Ahmadinejad was referring to the April 8 U.S. nuclear posture review, under which the U.S. retains the option of using nuclear weapons against non-nuclear weapons countries that are out of compliance with the treaty, an exception U.S. officials say is aimed at Iran and North Korea.
"The nuclear bomb is a fire against humanity rather than a weapon for defense," Ahmadinejad said. Clinton didn't directly respond to the point.
He accused the U.S. and other nuclear powers of seeking to dominate the world by retaining their weapons while ignoring Israel's nuclear arsenal and working to deny developing nations such as Iran access to peaceful nuclear technology.
"One of the greatest injustices committed by the nuclear weapons states is equating nuclear arms with nuclear energy," Ahmadinejad said. "In fact, these states seek to exclusively monopolize both nuclear weapons and nuclear energy because by doing so they can impose their will on the international community."
His speech appeared aimed at U.N. Security Council members that are not nuclear weapons powers, whose support the U.S. needs to impose new U.N. sanctions.
Clinton sought to neutralize Ahmadinejad's attacks by recommitting the U.S. to its obligation in the non-proliferation treaty to reduce and eventually eliminate its nuclear weapons.
She cited the Obama administration's vow to seek a world without nuclear weapons, the new nuclear strategy's aim of reducing U.S. reliance on nuclear arms, the arms reduction pact signed with Russia in April and a new $50 million U.S. initiative aimed at helping poorer nations obtain nuclear energy technology. In a gesture to convince other nations of U.S. sincerity, Clinton announced that the Obama administration would for the first time reveal the actual number of warheads in the U.S. arsenal. Later in the day, the Pentagon said there were 5,113 deployed and reserve warheads and "several thousand" others awaiting destruction.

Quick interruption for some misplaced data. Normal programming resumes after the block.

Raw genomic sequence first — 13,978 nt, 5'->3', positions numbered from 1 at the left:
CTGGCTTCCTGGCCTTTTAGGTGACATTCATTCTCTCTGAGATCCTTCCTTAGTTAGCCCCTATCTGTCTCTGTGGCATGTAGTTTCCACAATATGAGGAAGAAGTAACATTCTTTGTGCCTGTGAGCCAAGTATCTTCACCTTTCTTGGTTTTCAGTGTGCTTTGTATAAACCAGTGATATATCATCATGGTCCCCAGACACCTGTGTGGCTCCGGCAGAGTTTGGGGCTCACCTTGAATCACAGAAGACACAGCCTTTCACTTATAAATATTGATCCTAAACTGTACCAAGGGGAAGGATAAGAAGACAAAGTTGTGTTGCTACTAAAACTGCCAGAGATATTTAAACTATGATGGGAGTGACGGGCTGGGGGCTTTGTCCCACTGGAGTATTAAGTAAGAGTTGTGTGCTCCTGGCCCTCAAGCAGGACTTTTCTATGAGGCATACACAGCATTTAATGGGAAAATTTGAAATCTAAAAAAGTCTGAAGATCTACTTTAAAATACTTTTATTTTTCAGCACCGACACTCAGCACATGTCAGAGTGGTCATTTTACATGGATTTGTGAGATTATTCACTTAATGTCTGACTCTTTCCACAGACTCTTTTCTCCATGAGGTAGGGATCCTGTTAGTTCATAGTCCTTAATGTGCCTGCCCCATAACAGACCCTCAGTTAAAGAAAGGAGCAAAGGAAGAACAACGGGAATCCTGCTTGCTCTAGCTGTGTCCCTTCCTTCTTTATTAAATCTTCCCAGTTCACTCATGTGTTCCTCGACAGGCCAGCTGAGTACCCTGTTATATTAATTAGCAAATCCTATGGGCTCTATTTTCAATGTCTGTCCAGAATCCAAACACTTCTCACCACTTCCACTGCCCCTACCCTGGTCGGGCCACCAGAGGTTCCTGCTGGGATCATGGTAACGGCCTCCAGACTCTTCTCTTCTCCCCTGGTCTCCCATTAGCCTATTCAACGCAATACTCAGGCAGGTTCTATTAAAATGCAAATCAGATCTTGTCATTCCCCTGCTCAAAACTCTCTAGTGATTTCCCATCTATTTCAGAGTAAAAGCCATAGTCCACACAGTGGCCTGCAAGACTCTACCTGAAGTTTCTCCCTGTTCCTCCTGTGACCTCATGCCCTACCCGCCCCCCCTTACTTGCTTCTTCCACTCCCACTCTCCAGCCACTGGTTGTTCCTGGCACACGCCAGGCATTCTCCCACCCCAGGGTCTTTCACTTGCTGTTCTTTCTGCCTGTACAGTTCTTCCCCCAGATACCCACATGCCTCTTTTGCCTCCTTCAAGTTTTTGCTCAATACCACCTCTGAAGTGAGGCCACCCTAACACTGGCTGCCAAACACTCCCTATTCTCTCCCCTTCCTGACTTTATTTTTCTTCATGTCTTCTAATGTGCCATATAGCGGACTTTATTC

She called on the conference to put aside differences that had led to the failure of the 2005 review of the non-proliferation treaty to reach a consensus on ways of bolstering it.
Delegates, she said, should consider imposing "automatic penalties" on countries that violate monitoring agreements with the IAEA, a clear reference to Iran.
The conference should also consider penalizing countries that withdraw from the treaty after using the peaceful nuclear technology they obtain under the treaty to secretly develop nuclear weapons, Clinton said. That was a clear reference to North Korea, which twice tested warheads after pulling out of the accord in 2003.
"Potential violators must know that they will pay a high price if they break the rules. That is certainly not the case today. The international community's record of enforcing compliance in recent years is unacceptable," Clinton said.
Opening the conference, U.N. Secretary General Ban Ki Moon called on Tehran to comply with U.N. calls to suspend uranium enrichment and account fully for its past nuclear activities, including alleged weapons-related research efforts.
"The onus is on Iran to clarify the doubts and concerns about its program," Ban said.